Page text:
Tuesday, 24 August 2021
Questions without Notice
[by video link] My question is to the Minister representing the Prime Minister, Senator Birmingham. Afghans who worked with the ADF are reporting that their applications for safe haven have been rejected because they did not apply within six months of ending employment. How many Afghans who stood side by side with Australian troops, have had their applications for safe haven rejected because they did not apply within six months of ending employment? Given that the Taliban won't check the date of employment, will this policy be revised and will those who didn't apply within the six months have their applications reconsidered?
[by video link] I thank Senator Wong for her questions. I've seen certain media reports or suggestions, but, in relation to some of the matters that Senator Wong raises, I'm not convinced that these are all accurate reflections of circumstance. Australian officials have worked very hard to process applications through the Department of Defence and through the Department of Foreign Affairs and Trade to ensure that those who have been locally engaged staff supporting Australia's engagement in Afghanistan over a long period of time are given the acknowledgement and the pathway to securing a visa.
On the ground in Afghanistan right now and over recent days our officials have been working hard to equally ensure that visas are issued in emergency situations, to quickly expedite arrangements to guarantee that those who need that safe passage who have got through to the airport in Kabul are able to be airlifted with a visa to be supported in their repatriation to Australia. That's what's enabled us to now have seen over 1,600 people evacuated from Afghanistan through Australia's efforts, working with the UK and others, just since 18 August. This builds on the hundreds of repatriations that we have supported over recent months and, indeed, the many more that we have supported since, as a country, we put in place special visa arrangements and plans to be able to assist those to leave Afghanistan safely.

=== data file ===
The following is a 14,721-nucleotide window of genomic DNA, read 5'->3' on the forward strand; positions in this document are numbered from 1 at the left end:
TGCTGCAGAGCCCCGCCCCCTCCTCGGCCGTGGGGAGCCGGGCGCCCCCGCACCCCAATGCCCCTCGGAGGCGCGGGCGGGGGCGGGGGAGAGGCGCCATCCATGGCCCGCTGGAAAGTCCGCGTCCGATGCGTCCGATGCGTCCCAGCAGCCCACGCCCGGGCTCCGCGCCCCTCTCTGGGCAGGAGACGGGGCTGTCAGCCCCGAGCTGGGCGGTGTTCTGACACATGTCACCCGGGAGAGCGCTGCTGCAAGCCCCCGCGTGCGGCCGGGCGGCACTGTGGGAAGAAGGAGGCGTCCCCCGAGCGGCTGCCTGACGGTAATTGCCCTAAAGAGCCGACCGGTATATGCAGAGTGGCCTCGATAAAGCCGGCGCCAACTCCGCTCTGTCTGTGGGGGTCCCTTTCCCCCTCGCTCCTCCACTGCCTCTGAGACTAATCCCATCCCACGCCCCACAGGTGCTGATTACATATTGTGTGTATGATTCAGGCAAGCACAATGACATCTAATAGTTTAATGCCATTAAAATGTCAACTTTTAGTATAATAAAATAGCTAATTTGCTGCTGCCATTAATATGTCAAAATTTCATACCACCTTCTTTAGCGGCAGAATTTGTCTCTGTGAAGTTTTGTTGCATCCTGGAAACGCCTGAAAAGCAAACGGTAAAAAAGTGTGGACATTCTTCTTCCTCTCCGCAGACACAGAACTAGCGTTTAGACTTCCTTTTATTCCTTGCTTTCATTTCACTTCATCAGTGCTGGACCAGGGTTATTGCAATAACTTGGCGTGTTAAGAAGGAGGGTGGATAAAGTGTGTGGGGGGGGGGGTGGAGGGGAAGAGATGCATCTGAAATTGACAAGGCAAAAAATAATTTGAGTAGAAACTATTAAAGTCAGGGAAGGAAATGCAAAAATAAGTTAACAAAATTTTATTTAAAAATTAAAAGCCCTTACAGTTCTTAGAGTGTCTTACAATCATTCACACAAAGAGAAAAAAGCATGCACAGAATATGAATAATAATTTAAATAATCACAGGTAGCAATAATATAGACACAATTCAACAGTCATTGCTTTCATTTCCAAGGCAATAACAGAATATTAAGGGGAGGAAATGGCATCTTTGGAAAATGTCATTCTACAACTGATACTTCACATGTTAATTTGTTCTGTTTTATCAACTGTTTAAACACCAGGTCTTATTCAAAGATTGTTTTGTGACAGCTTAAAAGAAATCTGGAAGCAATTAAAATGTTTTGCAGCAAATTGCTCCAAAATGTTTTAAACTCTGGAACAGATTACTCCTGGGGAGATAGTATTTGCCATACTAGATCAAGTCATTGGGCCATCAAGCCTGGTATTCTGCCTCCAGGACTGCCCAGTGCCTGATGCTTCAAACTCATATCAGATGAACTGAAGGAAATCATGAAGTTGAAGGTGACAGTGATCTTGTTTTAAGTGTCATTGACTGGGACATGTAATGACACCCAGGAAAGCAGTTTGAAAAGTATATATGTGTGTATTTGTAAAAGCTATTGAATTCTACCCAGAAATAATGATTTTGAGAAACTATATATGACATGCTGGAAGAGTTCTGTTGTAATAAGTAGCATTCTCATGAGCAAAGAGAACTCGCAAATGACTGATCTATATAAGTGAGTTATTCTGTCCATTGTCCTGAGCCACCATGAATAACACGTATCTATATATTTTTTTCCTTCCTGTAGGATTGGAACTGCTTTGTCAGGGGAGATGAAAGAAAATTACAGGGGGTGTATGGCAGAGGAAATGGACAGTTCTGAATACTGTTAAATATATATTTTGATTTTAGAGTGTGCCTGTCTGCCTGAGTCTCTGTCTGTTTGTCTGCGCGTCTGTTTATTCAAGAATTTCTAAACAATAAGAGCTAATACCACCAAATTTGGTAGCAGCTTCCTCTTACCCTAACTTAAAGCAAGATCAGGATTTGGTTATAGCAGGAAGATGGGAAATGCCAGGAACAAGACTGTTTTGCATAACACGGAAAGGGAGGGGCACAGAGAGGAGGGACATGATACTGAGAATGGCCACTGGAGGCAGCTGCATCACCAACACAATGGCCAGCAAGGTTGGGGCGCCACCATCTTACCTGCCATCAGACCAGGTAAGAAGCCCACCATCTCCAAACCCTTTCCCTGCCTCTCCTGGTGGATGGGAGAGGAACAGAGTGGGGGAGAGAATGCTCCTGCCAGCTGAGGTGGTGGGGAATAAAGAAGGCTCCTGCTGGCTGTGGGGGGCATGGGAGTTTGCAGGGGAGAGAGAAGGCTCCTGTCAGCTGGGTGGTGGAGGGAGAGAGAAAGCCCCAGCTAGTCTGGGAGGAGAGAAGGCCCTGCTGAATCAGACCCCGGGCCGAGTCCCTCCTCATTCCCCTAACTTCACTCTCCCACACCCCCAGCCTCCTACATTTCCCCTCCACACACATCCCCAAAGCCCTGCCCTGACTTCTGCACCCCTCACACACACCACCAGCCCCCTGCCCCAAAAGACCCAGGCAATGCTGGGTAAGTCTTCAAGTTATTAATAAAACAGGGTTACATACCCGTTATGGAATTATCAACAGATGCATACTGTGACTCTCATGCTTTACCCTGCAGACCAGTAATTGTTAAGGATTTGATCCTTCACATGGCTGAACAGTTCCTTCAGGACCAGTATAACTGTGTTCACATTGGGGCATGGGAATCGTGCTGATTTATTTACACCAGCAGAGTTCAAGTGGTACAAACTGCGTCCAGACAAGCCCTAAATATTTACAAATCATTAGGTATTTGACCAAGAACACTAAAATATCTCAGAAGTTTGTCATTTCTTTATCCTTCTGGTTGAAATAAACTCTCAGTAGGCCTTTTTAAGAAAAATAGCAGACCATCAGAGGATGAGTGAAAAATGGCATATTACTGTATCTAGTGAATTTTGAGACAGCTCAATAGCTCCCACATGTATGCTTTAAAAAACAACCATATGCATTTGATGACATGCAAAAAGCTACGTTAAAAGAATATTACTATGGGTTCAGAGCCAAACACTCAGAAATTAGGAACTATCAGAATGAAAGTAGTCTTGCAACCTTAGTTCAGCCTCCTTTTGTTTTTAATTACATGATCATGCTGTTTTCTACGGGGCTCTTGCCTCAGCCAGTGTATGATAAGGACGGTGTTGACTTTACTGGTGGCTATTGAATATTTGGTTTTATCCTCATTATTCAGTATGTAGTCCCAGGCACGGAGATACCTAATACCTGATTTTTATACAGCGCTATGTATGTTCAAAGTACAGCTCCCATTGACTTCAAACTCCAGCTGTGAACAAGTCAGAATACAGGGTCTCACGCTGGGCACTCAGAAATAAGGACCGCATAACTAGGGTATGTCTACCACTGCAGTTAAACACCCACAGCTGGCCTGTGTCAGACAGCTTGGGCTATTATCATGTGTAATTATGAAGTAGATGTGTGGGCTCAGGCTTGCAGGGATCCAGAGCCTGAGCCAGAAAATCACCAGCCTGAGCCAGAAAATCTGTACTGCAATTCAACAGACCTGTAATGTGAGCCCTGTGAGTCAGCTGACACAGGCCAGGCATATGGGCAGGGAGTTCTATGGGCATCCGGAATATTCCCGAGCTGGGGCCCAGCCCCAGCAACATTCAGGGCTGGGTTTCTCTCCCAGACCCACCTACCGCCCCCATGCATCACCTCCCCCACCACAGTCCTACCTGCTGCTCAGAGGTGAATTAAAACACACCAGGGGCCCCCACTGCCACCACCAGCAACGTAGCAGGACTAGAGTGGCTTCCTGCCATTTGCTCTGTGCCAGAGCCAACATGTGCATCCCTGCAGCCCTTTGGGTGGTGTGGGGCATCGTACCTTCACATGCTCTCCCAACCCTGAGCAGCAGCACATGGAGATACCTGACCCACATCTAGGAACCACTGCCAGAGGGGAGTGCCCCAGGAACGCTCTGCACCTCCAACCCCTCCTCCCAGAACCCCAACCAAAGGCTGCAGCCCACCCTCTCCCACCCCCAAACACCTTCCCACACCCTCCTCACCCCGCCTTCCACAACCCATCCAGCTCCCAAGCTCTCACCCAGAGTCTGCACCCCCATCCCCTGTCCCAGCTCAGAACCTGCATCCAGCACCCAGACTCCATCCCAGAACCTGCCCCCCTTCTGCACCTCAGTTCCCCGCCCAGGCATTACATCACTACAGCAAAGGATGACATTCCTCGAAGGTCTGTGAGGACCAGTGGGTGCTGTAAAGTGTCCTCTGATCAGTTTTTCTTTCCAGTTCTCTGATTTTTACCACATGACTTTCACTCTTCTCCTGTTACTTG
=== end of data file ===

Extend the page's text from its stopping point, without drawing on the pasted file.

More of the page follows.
[by video link] Those the Australian government has instructed to travel to the Hamid Karzai airport have faced a perilous journey—some having to wade through a sewer—only then to be refused entry despite having relevant documentation. The United States, Canada, Germany and New Zealand are working beyond the airport to evacuate citizens and Afghans. Is Australia going to do the same, and, if not, why not?
[by video link] Australia has been working closely with partner countries such as those Senator Wong has mentioned to be able to try to access and provide assistance beyond the airport perimeter to individuals where that is possible. But nobody should underestimate the difficulty in relation to the perimeter at the airport and the challenging circumstances that not just Australian troops and personnel and individuals face but also, of course, all of those seeking to ensure an orderly process that enables flights to be able to move at such speed in and out of the international airport at Kabul. That does require security into the airport. It does require checks and processes. Australian officials are not in charge of every one of those checks and processes as to who gets entry into the airport, but we continue to work closely with those partner countries to try to ensure that anybody, Australian citizen, Australian visa holder, Australian permanent resident or those with a connection to any of the aforementioned are able to get access and to get support to leave. (Time expired)
[by video link] Is there a deadline for the evacuation of Australians and Australian visa holders from Afghanistan? Has Mr Morrison spoken as yet to President Biden about arrangements to ensure the evacuation of these Australians and those Afghans who helped us before any such deadline?
[by video link] The deadline is to action everything, with the utmost urgency, right now. That's why we're seeing multiple flights running in and out of Kabul airlifting people out each and every day at present. I pay thanks once again to the Defence Force, Foreign Affairs and Home Affairs personnel, all of whom are in difficult, challenging and dangerous circumstances and helping to undertake and expedite that very important work.
As the Prime Minister has said, if the deadline for departures that the United States has spoken of is pushed out—he has made it clear to the United States that we support that. The government has made that clear. We will continue to support all operations as long as they are safe and feasible and help people to leave Kabul and Afghanistan, especially those who have worked alongside us. We will continue to do all we can in terms of giving that assistance, which has seen more than 1,600 leave in the last few days alone.